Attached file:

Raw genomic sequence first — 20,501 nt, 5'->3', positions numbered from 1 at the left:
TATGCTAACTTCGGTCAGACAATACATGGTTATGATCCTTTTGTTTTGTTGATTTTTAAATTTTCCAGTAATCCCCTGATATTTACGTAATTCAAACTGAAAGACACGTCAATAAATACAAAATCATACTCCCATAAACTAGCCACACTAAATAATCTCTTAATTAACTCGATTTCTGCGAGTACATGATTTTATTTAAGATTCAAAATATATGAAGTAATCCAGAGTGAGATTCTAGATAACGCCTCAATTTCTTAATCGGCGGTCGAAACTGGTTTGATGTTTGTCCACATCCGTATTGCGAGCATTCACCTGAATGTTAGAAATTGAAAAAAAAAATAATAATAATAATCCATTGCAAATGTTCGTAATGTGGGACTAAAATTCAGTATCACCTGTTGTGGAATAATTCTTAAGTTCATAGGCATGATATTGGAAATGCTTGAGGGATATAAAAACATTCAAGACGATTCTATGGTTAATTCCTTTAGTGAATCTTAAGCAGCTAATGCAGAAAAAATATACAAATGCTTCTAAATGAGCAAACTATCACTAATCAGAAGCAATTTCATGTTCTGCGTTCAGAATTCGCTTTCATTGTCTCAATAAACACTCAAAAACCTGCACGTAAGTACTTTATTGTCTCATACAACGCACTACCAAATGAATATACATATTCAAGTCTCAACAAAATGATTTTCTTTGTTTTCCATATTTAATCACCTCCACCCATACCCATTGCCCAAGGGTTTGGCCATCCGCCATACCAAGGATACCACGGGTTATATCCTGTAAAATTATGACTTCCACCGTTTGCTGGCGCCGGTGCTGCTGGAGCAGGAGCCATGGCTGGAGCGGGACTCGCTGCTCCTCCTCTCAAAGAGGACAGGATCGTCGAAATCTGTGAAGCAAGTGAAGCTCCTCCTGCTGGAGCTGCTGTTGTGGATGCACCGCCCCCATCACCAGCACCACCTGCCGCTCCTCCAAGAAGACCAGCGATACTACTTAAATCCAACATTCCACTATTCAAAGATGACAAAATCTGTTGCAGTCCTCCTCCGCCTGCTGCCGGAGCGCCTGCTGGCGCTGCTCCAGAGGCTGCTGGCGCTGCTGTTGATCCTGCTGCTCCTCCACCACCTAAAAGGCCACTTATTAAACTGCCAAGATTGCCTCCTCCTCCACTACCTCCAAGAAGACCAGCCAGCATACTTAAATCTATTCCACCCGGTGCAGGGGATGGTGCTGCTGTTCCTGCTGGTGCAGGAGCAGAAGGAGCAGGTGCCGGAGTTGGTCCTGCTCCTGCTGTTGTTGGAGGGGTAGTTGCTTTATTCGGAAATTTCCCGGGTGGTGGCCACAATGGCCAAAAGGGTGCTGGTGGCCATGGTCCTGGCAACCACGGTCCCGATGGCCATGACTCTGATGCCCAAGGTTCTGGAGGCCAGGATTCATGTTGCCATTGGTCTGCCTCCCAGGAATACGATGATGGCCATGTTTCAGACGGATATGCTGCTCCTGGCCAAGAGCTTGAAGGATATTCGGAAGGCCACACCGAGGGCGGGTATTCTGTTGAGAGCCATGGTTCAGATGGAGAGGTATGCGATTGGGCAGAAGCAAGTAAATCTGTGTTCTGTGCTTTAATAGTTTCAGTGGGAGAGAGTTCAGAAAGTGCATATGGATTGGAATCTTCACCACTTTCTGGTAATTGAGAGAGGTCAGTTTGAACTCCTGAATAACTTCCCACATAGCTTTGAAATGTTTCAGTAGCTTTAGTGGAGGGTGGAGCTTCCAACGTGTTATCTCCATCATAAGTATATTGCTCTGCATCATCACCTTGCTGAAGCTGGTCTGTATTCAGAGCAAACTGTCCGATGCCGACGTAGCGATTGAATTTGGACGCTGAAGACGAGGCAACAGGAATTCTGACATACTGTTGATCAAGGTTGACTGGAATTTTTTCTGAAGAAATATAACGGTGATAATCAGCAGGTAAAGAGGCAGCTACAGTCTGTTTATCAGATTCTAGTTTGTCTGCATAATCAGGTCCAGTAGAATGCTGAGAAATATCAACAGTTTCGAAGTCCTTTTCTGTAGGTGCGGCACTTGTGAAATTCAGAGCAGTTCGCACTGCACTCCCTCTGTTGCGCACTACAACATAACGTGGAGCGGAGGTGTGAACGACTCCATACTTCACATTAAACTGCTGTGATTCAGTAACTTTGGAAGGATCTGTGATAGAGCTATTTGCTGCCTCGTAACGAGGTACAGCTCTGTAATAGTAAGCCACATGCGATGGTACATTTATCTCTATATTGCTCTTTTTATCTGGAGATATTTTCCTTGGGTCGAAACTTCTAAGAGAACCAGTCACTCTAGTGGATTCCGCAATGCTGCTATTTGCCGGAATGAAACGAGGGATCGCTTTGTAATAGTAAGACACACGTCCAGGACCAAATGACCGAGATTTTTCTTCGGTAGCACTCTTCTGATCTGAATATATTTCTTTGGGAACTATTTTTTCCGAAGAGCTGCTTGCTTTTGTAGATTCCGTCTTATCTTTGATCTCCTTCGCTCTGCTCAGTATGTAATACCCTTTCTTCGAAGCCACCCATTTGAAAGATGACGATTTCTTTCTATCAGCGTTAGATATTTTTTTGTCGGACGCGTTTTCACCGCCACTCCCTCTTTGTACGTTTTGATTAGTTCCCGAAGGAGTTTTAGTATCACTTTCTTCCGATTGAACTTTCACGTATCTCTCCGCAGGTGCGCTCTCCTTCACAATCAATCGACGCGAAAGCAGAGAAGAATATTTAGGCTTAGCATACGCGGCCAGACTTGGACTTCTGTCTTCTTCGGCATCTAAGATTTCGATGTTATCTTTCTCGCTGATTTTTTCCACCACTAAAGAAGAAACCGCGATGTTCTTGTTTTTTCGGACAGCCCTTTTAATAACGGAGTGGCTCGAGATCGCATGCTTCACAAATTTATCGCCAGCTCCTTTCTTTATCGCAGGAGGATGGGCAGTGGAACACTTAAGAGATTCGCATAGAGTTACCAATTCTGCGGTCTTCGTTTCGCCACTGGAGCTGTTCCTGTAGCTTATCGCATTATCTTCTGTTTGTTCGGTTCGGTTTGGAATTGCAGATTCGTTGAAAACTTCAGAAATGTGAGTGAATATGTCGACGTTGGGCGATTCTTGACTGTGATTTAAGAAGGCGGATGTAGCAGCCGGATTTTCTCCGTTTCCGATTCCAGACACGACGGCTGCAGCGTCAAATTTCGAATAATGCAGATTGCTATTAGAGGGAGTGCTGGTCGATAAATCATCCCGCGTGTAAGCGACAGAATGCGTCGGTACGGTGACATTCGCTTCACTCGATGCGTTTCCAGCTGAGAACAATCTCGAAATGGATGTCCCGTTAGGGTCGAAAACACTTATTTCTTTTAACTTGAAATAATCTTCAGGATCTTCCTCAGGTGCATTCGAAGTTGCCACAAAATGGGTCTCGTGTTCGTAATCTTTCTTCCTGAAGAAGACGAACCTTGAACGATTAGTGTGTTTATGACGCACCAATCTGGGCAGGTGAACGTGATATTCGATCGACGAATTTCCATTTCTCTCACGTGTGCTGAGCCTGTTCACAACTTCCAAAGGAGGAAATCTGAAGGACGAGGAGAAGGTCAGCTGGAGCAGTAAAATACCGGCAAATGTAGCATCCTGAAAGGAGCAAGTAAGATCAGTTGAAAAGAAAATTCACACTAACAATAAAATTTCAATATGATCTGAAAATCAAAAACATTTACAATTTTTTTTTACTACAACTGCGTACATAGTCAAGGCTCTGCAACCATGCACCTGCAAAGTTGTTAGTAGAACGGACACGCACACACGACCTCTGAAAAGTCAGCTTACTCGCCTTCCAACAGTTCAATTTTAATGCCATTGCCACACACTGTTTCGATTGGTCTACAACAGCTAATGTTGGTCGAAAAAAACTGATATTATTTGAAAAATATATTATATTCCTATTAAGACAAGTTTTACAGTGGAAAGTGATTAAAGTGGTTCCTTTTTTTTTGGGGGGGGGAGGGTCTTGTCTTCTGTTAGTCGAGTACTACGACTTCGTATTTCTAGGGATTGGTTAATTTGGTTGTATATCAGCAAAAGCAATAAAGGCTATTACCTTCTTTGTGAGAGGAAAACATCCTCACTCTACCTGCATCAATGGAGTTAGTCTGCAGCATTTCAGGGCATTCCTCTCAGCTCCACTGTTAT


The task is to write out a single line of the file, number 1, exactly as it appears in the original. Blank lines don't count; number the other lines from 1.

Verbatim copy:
Raw genomic sequence first — 20,501 nt, 5'->3', positions numbered from 1 at the left: